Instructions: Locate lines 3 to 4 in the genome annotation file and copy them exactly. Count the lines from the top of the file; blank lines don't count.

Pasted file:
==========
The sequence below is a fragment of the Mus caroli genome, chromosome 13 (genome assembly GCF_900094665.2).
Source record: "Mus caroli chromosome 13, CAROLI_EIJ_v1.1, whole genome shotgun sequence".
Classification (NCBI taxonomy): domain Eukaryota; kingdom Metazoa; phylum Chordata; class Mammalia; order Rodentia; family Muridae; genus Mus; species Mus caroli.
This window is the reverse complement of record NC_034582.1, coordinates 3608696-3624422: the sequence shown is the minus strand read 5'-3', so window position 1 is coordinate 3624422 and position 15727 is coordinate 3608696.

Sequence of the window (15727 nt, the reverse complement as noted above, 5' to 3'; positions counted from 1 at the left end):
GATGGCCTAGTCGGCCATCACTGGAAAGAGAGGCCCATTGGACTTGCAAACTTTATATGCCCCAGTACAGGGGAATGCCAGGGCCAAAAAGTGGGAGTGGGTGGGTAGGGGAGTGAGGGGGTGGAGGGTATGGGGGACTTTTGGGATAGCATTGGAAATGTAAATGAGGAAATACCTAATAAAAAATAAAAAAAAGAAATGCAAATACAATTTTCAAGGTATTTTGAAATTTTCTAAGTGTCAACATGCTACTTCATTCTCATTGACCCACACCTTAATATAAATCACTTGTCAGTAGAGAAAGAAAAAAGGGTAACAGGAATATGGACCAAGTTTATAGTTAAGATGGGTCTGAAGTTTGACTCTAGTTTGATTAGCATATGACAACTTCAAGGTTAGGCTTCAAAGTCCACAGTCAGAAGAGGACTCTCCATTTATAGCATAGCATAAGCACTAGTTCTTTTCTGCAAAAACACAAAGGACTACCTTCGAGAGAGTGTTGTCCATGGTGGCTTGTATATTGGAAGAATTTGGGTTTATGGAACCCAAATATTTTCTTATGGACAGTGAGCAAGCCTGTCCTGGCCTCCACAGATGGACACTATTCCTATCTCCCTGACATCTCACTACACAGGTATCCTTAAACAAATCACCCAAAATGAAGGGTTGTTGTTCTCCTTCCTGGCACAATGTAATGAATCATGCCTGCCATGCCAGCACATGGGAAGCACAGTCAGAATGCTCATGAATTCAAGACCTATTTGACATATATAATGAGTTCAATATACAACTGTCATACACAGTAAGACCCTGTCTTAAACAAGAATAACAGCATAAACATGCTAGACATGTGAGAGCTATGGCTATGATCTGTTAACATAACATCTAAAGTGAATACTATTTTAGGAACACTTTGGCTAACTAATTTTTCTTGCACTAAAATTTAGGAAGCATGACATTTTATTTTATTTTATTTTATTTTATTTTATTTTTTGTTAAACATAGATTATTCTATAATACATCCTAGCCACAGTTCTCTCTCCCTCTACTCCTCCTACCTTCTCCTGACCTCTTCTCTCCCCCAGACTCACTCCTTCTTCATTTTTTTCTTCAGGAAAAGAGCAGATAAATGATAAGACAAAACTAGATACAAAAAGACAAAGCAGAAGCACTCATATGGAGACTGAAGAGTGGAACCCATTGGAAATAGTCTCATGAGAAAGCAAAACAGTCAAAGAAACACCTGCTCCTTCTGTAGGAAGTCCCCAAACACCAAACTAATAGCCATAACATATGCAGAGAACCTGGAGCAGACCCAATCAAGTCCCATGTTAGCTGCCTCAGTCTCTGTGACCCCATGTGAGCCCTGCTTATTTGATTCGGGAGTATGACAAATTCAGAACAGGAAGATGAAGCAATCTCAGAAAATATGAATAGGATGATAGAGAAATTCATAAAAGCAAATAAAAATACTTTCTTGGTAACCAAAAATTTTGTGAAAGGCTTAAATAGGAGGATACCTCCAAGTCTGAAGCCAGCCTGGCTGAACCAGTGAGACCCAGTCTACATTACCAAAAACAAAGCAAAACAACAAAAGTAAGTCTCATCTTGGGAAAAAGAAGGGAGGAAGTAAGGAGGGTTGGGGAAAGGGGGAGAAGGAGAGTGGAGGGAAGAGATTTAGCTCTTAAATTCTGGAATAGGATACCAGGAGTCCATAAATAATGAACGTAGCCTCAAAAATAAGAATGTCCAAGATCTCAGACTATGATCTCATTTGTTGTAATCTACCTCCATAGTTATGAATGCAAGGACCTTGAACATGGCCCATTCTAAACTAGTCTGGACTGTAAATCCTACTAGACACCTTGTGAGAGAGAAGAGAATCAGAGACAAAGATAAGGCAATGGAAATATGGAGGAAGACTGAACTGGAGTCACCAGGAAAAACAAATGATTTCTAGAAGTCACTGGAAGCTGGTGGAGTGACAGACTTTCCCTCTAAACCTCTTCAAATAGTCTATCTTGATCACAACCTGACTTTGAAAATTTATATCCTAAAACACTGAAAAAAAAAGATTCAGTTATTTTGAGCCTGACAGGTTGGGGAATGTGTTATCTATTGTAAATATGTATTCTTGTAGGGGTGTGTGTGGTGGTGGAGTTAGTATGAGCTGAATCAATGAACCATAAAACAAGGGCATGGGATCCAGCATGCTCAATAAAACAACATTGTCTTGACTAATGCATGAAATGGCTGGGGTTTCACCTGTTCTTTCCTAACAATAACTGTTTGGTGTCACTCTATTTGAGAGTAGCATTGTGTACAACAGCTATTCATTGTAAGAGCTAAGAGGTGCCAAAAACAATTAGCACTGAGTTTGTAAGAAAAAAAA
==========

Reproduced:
Classification (NCBI taxonomy): domain Eukaryota; kingdom Metazoa; phylum Chordata; class Mammalia; order Rodentia; family Muridae; genus Mus; species Mus caroli.
This window is the reverse complement of record NC_034582.1, coordinates 3608696-3624422: the sequence shown is the minus strand read 5'-3', so window position 1 is coordinate 3624422 and position 15727 is coordinate 3608696.